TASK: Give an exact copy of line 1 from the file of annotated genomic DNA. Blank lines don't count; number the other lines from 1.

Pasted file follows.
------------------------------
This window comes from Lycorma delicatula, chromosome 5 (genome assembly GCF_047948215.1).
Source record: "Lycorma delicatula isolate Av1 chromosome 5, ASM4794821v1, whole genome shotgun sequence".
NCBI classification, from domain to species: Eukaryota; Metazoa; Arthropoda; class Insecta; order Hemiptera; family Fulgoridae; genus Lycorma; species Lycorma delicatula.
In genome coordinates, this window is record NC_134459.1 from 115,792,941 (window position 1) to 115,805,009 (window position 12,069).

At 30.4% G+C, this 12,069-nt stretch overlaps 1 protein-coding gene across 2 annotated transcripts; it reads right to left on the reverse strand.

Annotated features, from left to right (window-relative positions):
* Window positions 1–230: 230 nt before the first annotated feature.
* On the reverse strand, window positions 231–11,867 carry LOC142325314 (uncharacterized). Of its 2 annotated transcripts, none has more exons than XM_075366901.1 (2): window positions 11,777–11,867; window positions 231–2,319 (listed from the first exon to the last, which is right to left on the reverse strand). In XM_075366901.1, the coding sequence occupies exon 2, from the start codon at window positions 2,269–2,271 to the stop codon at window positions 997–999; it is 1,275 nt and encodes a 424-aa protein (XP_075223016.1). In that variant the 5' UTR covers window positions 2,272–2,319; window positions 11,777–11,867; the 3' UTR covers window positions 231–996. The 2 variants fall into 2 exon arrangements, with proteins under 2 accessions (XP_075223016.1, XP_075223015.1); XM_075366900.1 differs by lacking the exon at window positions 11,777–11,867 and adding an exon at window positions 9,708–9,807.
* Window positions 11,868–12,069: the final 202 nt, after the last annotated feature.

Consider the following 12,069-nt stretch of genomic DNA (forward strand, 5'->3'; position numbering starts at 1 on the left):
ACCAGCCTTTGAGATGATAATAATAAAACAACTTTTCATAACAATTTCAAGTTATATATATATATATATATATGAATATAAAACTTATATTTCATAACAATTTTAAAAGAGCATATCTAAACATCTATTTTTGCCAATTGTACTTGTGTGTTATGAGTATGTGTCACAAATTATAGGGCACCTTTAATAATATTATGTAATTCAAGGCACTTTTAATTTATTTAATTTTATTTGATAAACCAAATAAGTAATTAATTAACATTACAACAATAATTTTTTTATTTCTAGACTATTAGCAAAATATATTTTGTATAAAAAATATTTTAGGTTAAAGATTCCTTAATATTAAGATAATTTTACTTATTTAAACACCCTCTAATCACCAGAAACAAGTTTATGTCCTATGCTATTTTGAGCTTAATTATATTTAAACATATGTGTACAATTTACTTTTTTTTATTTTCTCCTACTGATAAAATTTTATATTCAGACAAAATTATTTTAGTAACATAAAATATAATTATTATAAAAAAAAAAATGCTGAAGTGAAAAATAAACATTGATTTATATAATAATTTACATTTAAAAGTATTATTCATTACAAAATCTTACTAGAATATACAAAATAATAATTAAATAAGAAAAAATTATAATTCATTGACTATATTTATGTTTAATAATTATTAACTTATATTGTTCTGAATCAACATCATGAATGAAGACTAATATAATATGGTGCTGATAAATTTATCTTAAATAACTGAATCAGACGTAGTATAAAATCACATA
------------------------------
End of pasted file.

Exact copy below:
This window comes from Lycorma delicatula, chromosome 5 (genome assembly GCF_047948215.1).